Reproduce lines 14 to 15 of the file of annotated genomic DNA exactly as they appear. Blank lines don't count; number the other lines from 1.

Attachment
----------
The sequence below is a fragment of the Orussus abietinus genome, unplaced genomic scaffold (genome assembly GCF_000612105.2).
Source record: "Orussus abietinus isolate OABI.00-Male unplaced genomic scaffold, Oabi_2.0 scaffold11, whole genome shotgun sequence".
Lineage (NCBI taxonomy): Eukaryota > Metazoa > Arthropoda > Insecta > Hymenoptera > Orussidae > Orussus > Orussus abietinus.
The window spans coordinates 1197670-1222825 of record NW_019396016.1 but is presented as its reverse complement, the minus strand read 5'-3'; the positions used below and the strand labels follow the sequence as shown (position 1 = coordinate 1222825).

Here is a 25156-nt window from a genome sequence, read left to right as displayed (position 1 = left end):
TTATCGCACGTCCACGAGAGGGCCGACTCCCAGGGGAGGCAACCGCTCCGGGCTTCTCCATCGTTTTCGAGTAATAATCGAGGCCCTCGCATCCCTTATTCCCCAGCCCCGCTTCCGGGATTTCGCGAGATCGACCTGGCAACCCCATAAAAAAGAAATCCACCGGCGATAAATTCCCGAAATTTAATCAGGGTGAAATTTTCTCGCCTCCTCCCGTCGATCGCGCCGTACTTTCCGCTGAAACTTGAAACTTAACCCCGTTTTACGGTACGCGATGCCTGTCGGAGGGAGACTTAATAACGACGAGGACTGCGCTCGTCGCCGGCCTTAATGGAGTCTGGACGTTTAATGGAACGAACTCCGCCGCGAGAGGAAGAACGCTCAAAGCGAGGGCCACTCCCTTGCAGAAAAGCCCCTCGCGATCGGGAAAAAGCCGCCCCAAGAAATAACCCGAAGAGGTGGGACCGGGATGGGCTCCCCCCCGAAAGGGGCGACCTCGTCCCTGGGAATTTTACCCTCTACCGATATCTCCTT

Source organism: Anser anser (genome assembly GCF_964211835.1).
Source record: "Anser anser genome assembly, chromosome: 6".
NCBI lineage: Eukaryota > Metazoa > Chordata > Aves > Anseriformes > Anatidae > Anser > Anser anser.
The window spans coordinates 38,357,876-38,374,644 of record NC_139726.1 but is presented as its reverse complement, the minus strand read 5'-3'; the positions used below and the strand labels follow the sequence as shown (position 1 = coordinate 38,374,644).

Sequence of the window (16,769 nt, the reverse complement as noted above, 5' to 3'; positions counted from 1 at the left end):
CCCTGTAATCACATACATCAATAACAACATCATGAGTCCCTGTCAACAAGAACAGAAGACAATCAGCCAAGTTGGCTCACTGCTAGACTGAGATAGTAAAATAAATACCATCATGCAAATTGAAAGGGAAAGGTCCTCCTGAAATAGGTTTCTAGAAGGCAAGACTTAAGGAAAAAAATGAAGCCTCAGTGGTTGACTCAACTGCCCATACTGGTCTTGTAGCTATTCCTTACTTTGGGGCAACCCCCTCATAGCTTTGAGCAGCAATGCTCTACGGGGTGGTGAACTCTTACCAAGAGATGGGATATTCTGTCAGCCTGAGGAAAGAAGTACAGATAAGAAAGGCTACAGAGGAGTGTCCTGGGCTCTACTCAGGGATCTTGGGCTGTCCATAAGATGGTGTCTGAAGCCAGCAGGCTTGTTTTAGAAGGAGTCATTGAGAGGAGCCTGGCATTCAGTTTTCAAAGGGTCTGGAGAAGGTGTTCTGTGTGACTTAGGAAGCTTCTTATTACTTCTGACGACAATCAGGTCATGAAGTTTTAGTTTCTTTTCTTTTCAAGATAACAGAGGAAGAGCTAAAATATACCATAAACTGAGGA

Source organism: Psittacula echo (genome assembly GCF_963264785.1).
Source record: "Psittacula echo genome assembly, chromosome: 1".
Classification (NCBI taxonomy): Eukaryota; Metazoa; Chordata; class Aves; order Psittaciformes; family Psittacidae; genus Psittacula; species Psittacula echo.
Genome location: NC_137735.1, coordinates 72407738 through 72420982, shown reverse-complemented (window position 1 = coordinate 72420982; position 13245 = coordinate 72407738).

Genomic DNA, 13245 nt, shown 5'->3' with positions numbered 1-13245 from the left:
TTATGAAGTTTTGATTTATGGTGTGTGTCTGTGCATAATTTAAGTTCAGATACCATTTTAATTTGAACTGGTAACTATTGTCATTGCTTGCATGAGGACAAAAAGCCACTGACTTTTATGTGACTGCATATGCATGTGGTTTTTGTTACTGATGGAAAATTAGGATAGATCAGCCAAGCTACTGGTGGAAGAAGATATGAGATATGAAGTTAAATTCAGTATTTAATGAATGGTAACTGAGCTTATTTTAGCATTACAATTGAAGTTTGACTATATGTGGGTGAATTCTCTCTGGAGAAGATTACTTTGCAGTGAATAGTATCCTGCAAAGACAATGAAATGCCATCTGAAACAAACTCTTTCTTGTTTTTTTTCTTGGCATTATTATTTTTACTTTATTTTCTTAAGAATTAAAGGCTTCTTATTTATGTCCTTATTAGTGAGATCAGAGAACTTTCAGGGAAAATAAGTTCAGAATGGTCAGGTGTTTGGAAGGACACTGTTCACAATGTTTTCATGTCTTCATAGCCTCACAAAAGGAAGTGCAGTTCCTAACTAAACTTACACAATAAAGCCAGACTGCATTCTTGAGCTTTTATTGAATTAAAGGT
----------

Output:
Source record: "Psittacula echo genome assembly, chromosome: 1".
Classification (NCBI taxonomy): Eukaryota; Metazoa; Chordata; class Aves; order Psittaciformes; family Psittacidae; genus Psittacula; species Psittacula echo.